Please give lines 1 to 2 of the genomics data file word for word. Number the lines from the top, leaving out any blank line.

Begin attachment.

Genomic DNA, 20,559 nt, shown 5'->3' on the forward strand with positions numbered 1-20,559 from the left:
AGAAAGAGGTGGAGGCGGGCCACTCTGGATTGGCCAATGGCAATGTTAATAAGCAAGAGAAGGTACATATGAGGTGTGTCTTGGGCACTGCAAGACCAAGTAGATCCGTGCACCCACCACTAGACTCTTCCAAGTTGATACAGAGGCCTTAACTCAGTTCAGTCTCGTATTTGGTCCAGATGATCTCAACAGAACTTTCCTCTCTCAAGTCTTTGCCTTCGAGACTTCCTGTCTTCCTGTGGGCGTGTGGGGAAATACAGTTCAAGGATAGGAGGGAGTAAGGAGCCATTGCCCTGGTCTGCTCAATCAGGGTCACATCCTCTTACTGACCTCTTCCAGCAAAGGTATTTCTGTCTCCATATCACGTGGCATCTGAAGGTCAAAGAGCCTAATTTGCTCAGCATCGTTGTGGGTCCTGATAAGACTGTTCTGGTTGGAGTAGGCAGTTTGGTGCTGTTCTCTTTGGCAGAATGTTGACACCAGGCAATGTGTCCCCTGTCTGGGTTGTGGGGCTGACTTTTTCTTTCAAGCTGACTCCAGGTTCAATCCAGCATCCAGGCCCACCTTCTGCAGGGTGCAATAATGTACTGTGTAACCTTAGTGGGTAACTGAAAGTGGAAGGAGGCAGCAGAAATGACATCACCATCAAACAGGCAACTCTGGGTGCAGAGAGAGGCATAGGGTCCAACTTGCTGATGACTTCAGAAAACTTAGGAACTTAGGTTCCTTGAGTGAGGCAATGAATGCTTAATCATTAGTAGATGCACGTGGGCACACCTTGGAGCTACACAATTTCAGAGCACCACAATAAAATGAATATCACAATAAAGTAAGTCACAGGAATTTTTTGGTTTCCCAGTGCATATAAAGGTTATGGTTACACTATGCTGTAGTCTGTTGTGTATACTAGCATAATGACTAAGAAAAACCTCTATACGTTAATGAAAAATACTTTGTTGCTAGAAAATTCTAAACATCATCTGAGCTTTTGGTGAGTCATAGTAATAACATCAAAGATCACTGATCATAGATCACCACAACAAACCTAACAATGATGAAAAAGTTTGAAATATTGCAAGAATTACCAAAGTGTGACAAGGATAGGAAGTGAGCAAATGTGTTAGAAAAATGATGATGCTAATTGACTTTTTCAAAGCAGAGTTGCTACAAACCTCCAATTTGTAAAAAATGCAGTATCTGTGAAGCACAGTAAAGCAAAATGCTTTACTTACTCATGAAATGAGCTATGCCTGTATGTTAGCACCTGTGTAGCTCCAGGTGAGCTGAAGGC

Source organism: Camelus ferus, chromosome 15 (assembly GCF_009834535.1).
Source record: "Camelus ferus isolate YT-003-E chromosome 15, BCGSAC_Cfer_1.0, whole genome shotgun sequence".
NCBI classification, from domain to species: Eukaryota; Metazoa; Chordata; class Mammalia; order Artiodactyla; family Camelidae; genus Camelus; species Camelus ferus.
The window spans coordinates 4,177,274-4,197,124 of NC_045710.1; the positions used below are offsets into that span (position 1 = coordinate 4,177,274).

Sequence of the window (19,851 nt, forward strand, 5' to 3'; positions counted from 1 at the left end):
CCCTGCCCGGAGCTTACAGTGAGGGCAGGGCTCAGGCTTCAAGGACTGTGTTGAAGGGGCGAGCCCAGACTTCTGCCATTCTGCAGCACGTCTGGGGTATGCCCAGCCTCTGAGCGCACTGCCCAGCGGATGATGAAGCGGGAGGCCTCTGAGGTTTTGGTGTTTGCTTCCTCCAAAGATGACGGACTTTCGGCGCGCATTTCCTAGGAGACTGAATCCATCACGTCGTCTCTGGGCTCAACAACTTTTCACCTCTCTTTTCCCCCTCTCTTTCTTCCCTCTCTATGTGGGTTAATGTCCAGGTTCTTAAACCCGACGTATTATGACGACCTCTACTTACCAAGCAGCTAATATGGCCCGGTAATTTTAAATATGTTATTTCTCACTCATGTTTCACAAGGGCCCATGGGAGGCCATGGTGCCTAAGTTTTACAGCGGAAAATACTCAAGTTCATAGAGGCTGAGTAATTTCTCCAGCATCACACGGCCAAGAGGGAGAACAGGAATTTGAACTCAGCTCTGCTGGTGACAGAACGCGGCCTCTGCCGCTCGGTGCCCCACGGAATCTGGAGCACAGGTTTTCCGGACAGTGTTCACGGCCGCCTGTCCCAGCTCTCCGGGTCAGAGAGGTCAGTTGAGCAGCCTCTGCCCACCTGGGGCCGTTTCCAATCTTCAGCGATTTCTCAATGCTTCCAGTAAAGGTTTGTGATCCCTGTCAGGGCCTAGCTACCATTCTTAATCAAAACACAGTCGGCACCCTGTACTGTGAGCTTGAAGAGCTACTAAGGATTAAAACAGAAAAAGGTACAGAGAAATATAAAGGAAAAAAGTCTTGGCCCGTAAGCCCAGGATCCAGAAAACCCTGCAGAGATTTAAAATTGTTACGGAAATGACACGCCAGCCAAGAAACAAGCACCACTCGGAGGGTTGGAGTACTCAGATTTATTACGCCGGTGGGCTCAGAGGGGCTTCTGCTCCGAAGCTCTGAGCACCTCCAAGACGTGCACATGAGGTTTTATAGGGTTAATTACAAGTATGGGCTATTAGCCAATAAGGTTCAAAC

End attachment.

Genomic DNA, 20,559 nt, shown 5'->3' on the forward strand with positions numbered 1-20,559 from the left:
AGAAAGAGGTGGAGGCGGGCCACTCTGGATTGGCCAATGGCAATGTTAATAAGCAAGAGAAGGTACATATGAGGTGTGTCTTGGGCACTGCAAGACCAAGTAGATCCGTGCACCCACCACTAGACTCTTCCAAGTTGATACAGAGGCCTTAACTCAGTTCAGTCTCGTATTTGGTCCAGATGATCTCAACAGAACTTTCCTCTCTCAAGTCTTTGCCTTCGAGACTTCCTGTCTTCCTGTGGGCGTGTGGGGAAATACAGTTCAAGGATAGGAGGGAGTAAGGAGCCATTGCCCTGGTCTGCTCAATCAGGGTCACATCCTCTTACTGACCTCTTCCAGCAAAGGTATTTCTGTCTCCATATCACGTGGCATCTGAAGGTCAAAGAGCCTAATTTGCTCAGCATCGTTGTGGGTCCTGATAAGACTGTTCTGGTTGGAGTAGGCAGTTTGGTGCTGTTCTCTTTGGCAGAATGTTGACACCAGGCAATGTGTCCCCTGTCTGGGTTGTGGGGCTGACTTTTTCTTTCAAGCTGACTCCAGGTTCAATCCAGCATCCAGGCCCACCTTCTGCAGGGTGCAATAATGTACTGTGTAACCTTAGTGGGTAACTGAAAGTGGAAGGAGGCAGCAGAAATGACATCACCATCAAACAGGCAACTCTGGGTGCAGAGAGAGGCATAGGGTCCAACTTGCTGATGACTTCAGAAAACTTAGGAACTTAGGTTCCTTGAGTGAGGCAATGAATGCTTAATCATTAGTAGATGCACGTGGGCACACCTTGGAGCTACACAATTTCAGAGCACCACAATAAAATGAATATCACAATAAAGTAAGTCACAGGAATTTTTTGGTTTCCCAGTGCATATAAAGGTTATGGTTACACTATGCTGTAGTCTGTTGTGTATACTAGCATAATGACTAAGAAAAACCTCTATACGTTAATGAAAAATACTTTGTTGCTAGAAAATTCTAAACATCATCTGAGCTTTTGGTGAGTCATAGTAATAACATCAAAGATCACTGATCATAGATCACCACAACAAACCTAACAATGATGAAAAAGTTTGAAATATTGCAAGAATTACCAAAGTGTGACAAGGATAGGAAGTGAGCAAATGTGTTAGAAAAATGATGATGCTAATTGACTTTTTCAAAGCAGAGTTGCTACAAACCTCCAATTTGTAAAAAATGCAGTATCTGTGAAGCACAGTAAAGCAAAATGCTTTACTTACTCATGAAATGAGCTATGCCTGTATGTTAGCACCTGTGTAGCTCCAGGTGAGCTGAAGGC